NPR

From Hooch To Haute Cuisine: A Nearly Extinct Bootlegger's Corn Gets A Second Shot

Jimmy Red — the heirloom bootleg "whiskey" corn — was almost lost forever, until someone revived it. Now it's thriving and the darling of Southern chefs and distillers.
For nearly a century, Jimmy Red corn was used by bootleggers to make moonshine whiskey. The variety nearly went extinct in the early 2000s, but two remaining ears of corn were used to revive it. Now, the heirloom corn is thriving in the South, and being used widely by chefs and distillers. Source: Peter Frank Edwards

Sometime around the turn of the last century, a blood-red, flint-hard "dent" corn with a rich and oily germ made its way from Appalachia to the islands of Charleston, S.C. The corn was grown out by local farmers and bootleggers, who found that it made spectacular hooch, or moonshine whiskey.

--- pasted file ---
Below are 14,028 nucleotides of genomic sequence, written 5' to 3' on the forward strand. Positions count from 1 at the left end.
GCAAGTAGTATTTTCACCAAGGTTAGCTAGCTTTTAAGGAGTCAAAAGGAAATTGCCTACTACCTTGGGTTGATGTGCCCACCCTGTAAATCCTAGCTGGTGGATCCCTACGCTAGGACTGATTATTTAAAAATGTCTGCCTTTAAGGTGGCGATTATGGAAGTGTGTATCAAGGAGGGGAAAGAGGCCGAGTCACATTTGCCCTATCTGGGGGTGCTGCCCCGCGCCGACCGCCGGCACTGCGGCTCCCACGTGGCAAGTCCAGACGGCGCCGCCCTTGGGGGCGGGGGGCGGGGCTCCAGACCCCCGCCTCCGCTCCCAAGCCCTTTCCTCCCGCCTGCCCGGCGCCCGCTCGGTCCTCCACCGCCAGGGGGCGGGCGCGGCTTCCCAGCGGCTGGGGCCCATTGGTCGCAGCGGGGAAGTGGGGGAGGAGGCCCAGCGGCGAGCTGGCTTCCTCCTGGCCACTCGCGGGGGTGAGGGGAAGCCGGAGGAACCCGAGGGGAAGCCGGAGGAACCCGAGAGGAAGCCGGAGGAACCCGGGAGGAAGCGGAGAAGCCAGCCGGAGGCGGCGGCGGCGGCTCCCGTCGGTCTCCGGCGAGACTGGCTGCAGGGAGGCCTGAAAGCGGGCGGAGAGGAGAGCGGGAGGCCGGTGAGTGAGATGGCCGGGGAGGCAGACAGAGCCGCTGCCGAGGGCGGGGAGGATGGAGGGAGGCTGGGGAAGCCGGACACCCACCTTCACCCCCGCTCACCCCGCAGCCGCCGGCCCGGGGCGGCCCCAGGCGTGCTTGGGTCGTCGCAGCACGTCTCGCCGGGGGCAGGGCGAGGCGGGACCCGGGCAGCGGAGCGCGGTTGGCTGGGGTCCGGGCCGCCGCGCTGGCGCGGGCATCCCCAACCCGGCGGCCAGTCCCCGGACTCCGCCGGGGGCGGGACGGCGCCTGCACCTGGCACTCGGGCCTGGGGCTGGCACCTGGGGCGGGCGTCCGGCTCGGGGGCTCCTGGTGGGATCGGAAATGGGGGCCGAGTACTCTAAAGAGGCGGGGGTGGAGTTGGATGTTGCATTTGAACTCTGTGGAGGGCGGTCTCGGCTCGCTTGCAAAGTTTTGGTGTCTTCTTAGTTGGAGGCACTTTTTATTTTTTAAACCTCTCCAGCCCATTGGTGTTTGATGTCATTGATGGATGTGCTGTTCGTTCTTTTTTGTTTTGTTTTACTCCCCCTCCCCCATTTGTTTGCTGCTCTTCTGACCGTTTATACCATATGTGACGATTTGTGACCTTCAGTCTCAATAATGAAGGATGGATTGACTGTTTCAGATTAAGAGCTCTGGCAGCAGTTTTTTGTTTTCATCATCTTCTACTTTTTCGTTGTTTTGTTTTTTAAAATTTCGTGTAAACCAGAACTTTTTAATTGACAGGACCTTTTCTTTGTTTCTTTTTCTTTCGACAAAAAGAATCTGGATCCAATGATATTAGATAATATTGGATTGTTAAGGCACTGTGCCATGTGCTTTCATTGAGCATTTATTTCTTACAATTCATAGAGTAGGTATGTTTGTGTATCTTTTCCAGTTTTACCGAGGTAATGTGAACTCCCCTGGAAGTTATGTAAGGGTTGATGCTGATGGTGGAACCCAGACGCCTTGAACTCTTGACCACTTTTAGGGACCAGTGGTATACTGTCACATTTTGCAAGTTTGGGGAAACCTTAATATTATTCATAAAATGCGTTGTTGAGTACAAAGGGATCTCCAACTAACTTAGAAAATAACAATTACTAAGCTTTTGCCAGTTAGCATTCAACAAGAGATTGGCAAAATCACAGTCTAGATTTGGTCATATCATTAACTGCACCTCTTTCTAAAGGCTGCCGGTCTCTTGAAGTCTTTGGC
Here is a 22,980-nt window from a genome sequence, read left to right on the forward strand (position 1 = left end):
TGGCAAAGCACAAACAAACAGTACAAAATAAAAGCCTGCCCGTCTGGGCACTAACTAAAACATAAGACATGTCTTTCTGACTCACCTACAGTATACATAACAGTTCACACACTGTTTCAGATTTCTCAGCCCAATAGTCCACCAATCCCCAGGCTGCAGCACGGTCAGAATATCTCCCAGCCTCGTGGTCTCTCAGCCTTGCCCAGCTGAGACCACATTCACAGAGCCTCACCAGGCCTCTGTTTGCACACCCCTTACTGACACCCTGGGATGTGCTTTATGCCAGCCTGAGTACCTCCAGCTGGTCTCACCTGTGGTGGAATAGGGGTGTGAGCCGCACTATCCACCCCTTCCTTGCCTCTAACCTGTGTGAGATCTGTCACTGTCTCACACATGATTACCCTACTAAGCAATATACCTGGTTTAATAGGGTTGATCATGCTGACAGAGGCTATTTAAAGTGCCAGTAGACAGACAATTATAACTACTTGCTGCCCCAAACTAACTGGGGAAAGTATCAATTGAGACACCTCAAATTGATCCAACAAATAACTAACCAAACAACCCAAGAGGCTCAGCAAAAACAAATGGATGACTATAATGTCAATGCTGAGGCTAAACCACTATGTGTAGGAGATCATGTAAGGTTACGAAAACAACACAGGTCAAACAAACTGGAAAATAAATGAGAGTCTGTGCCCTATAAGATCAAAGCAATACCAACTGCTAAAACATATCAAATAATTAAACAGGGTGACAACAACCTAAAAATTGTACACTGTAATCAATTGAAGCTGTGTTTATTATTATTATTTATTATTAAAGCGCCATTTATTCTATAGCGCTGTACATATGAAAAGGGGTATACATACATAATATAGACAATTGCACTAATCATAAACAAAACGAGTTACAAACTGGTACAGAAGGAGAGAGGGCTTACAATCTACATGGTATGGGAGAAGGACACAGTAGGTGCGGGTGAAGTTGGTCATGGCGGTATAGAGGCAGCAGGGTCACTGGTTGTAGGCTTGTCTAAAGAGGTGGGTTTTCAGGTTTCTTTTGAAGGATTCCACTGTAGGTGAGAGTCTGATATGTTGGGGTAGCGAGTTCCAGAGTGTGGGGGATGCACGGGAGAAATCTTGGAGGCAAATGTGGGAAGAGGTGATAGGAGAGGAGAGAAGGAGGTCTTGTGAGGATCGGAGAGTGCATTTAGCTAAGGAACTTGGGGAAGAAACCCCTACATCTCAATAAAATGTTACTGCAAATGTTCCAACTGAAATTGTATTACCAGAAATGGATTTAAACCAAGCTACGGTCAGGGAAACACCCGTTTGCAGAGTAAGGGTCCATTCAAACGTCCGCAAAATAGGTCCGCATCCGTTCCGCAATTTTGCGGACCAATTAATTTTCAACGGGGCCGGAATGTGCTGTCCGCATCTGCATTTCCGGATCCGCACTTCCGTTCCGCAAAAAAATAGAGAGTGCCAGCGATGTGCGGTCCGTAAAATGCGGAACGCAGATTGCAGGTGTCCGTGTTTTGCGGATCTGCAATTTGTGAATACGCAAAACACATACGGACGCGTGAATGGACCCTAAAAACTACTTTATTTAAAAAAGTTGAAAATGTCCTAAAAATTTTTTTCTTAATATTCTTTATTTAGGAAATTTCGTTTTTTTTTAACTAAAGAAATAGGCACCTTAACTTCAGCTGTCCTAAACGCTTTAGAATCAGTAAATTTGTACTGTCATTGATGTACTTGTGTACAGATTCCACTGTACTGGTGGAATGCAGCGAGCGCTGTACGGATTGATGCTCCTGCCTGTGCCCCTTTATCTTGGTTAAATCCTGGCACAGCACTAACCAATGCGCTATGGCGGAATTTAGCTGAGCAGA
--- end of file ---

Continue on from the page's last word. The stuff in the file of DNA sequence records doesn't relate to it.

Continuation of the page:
"In the 1980s, you used to be able to go to James Island," recalls Glenn Roberts, founder of heirloom seed purveyor Anson Mills. "And, if you knew the right people, they'd sell you delicious food out their backdoor kitchen and you'd get a jar of Jimmy Red hooch with it. But though I knew the hooch, I never knew the corn."

Nobody really knew the corn – not until the early 2000s, when the last known bootlegger growing the

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